Running’s changed. It’s no longer just a hobby, an activity—something to suffer through to shed a few pounds. Spurred by a few visionaries in cities and regions around the globe, our sport has become a culture. A lifestyle. A gathering place that celebrates diversity and strength. In this series, in partnership with Jaybird, we speak with some of those visionaries to find out why the best way to tap into the rhythm of a place is on two feet.
In this installment: champion ultrarunner Rory Bosio. The 34-year-old intensive-care nurse blazed onto the elite ultra-distance scene in 2013 by winning the sport’s crown jewel, the Ultra-Trail du Mont Blanc (UTMB). She made history in the French Alps that year, becoming the first woman to break 23 hours in the 106-mile race. Today, Bosio spends her summer months living and running in Chamonix, France—the site of the UTMB’s start and finish line and home to a thriving trail running community.
Here, in Rory’s own words, is what it’s like to run in her world.
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Running is my portal to happiness. Simply put, I am my happiest in life when I’m out in the mountains, either alone or with a friend or two. While I love the act of running, it is really just a means of escaping into nature. I feel the most free and full of joy when I’m immersed in the beauty of the natural world. No more so than in Chamonix.
To view the rest of Jaybird’s Run Wild series, click here.
I won UTMB in 2013 and 2014—I don’t love to race but if I can do what people perceive as “well,” then that’s icing on the cake. My mentality is just to go out and have a nice day in the mountains—savor the moment. Something about this place makes it easy to do that. I fell so in love with the region and the race that now I come back to live and run here every summer.
ANY MOUNTAIN OR PEAK YOU WANT TO CLIMB—A TRAIL CAN TAKE YOU THERE.
Chamonix is breathtakingly beautiful. It’s a mountain town surrounded by the French and Italian Alps—a very dramatic landscape—with huge granite peaks. The views are most stunning when you’re above the tree line, running.
Most of the trails here are single-track, which I prefer. It takes me back to running cross country as a kid. I’ve lost count on how many trails I’ve run here over the years. Hundreds of kilometers. You never get bored.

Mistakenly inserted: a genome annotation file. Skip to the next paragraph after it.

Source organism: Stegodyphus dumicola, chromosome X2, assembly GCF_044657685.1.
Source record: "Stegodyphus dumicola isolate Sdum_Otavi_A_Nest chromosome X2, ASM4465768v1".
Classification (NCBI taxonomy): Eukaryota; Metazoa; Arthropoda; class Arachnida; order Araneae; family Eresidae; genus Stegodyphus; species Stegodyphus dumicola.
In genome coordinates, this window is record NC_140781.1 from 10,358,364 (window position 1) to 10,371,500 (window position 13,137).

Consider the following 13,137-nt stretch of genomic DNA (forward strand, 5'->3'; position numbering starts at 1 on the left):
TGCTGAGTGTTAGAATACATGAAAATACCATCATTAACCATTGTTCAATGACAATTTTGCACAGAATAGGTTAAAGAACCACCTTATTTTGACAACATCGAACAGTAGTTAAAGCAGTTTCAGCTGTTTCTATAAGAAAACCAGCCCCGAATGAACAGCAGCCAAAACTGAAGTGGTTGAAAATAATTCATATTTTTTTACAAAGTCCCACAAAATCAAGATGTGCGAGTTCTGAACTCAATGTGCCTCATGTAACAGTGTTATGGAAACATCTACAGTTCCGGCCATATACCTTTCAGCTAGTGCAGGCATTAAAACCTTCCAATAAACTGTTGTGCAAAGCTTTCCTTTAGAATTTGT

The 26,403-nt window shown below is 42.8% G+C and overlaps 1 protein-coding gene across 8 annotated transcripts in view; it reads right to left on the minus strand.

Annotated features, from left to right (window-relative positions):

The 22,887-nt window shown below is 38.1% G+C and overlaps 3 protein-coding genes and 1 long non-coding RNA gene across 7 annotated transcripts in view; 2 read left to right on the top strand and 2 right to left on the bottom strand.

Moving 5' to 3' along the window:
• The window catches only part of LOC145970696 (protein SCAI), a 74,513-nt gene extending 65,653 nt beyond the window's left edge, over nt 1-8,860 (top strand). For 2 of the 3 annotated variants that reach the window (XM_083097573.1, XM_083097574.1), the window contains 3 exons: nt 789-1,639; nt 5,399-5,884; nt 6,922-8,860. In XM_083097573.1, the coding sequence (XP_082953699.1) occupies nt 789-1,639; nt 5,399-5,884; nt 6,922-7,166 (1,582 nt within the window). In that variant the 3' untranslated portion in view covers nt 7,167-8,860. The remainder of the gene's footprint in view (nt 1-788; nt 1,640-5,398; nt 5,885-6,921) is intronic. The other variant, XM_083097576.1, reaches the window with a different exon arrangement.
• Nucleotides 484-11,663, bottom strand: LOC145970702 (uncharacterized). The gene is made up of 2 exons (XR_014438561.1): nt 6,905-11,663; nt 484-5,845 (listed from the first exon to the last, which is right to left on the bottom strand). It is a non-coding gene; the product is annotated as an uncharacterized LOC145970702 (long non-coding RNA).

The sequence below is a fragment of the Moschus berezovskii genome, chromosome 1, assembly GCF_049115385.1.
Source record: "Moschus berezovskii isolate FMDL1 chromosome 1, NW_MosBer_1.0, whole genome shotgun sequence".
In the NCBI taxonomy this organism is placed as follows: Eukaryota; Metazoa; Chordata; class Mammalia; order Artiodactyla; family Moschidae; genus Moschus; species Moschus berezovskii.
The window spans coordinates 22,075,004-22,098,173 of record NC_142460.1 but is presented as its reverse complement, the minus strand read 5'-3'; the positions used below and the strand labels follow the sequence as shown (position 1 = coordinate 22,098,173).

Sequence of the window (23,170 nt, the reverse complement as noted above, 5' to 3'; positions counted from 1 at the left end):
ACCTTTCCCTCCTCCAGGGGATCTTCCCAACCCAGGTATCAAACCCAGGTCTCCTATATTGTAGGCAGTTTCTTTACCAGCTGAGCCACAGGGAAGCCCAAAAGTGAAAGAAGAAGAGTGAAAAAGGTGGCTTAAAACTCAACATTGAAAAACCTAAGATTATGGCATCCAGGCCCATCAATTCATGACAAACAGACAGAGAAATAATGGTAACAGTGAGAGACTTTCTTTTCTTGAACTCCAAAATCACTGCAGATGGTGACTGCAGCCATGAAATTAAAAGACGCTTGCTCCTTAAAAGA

In the summer there are wildflowers everywhere. The trail system in the region is well-developed, and pretty much anywhere you want to go—any mountain or peak you want to climb—a trail can take you there.
THE HIGHER UP YOU GO, ONCE YOU CLIMB ABOVE THE TREE LINE, IT’S QUIET.
I usually run on my own, so I’ll split my runs: half with music or podcasts, and half in silence. When you’re running close to town, you can hear the sounds of life—like the church bells that go off every 30 minutes. They’re very charming. But the higher up you go, once you climb above the tree line, it’s quiet.
The trees are rustling, the birds are chirping. Cows and sheep graze at high elevations. They have cowbells and sheep bells, which I love. I’ll be running on the mountains and look down to see a meadow or valley with tons of cows and sheep. I can still hear their bells.
When I’m out running for five, six hours, I’ll listen to music or a podcast for about half of it. My music playlist is a mix, some of it Top 40 poppy music, and some of it music that teenagers don’t listen to. I’ve created a playlist in partnership with Jaybird that reflects what I love to listen to, deep into a run surrounded by the gorgeous Chamonix scenery.
MY RED WINE AND CHEESE CONSUMPTION GOES THROUGH THE ROOF WHEN I’M HERE.
The food here is incredible. I start my days with steel-cut oatmeal with chia seeds, nuts, and blueberries, and a big cup of coffee. That’ll power me through my runs when I’m out for hours at a time. On really long runs I make a sandwich (or two), with French cheese melted onto a croissant or really hearty bread with nuts and seeds. Plus I add some tomato and avocado.
Oh, and let’s just say, my red wine and cheese consumption goes through the roof when I’m here.
THIS IS A FAIRYTALE LAND.
The Home Away From Home
Over the years, I’ve made many running friends who live around here. I think of it as a little United Nations; there are people from all over: England, Australia, South America. And you don’t have to speak French to get by. I speak French very poorly, and as soon as I start talking in horrible, broken French, the locals will speak to you in English.
Chamonix is definitely a tourist town, but its economy depends on tourists, so they don’t resent that. Once you head into the trails, you get away from it all. Everybody I’ve met and am friends with live in Chamonix because of the mountains. Those are the types of people I love. It’s the ideal location for mountain running. And then there’s the French lifestyle, being very focused on the good pleasures in life. This is a fairytale.
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Stay tuned for future installments of Run in My World as Men’s Health and Jaybird explore other global running epicenters and how their communities are evolving the sport.
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– Brought to you by Jaybird –